Updated: Nov 7, 2019
This is a preview of my review of Randy Ford's Queen Street for SeattleDances. Find the rest of the review here.
“So you want to be a woman?”
This is the phrase that Chip Sherman, seemingly alone on the dark stage, repeats over and over, changing the inflection in their voice, picking up speed. The lights brighten more, revealing show creator Randy Ford prone on the floor beside them. She arches her back and lets out a powerful scream. Sherman turns their attention to Ford. “Fix your wrist,” they command. “You can’t wear that. Go change.” The commands become more and more aggressive as Ford struggles to get to her feet. They wear almost the same thing – stylish crop top, loose-fitting joggers, each other’s mirror.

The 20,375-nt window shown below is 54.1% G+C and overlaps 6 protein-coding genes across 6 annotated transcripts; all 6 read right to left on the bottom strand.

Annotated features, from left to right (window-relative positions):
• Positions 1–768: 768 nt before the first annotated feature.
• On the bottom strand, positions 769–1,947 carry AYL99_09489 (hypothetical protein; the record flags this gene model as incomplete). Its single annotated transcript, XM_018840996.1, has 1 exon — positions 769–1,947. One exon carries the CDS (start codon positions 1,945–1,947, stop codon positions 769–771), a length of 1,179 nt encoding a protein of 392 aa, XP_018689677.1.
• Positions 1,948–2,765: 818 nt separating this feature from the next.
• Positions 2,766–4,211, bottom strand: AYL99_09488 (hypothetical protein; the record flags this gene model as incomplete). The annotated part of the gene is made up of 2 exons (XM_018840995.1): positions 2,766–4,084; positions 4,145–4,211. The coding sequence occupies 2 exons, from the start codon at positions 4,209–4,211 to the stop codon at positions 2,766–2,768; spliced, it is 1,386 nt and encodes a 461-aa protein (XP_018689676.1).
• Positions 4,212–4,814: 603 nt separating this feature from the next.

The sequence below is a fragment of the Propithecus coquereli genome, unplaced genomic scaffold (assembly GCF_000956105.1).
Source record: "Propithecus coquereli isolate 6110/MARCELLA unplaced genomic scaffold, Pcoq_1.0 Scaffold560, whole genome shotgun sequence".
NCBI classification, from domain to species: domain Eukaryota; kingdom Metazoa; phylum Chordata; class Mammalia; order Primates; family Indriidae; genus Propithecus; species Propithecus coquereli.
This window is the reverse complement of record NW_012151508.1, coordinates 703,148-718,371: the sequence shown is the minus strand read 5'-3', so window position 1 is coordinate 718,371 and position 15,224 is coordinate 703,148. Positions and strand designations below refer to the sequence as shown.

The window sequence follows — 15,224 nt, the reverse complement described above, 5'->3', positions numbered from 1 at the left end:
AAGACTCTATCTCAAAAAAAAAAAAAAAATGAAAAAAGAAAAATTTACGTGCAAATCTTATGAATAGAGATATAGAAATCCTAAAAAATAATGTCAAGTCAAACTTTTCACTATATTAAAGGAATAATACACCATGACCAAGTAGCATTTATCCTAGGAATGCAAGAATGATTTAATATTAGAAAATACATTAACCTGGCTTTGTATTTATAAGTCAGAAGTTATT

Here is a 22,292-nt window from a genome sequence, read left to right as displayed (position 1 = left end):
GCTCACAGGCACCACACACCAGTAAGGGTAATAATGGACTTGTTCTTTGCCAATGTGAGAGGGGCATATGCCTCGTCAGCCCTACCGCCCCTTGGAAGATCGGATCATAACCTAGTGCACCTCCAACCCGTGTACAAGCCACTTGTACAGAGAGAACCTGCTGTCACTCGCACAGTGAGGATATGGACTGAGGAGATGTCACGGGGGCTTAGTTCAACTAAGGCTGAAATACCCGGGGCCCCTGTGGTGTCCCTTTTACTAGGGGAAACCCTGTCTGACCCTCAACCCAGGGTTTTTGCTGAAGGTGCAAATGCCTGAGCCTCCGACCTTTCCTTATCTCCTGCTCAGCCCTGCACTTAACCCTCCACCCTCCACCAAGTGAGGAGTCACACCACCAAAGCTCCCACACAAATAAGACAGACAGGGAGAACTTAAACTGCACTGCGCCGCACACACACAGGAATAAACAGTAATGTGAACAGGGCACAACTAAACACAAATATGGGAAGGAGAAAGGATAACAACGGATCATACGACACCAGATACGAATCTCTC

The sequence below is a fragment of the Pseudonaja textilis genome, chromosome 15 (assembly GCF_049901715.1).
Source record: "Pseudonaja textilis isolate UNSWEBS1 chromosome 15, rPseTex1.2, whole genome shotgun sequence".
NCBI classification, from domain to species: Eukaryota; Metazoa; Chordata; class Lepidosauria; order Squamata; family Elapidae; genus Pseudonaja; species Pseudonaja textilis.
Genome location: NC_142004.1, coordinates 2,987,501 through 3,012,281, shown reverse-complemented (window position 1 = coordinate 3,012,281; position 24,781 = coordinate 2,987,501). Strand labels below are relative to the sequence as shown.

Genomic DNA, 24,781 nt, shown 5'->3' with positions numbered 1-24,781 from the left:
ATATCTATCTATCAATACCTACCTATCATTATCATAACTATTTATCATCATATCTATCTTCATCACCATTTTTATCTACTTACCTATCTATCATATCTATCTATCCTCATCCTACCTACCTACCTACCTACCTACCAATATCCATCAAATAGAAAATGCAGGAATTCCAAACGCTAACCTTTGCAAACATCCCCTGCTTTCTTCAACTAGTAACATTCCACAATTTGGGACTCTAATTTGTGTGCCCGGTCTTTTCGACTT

Queen Street is raucous, nasty, joyful, angry. It’s a party, a memorial, a kiki, a riot, an interdisciplinary mix of performance art, poetry, rap, liturgical dance, theater, vogue and ballroom. It’s a glimpse into Black queer trans life, beyond the cast’s outer lives as performers and into their lives as people. Ford herself tells the audience that the space she’s created is a space where she can make mistakes, and not have the answers to all our questions.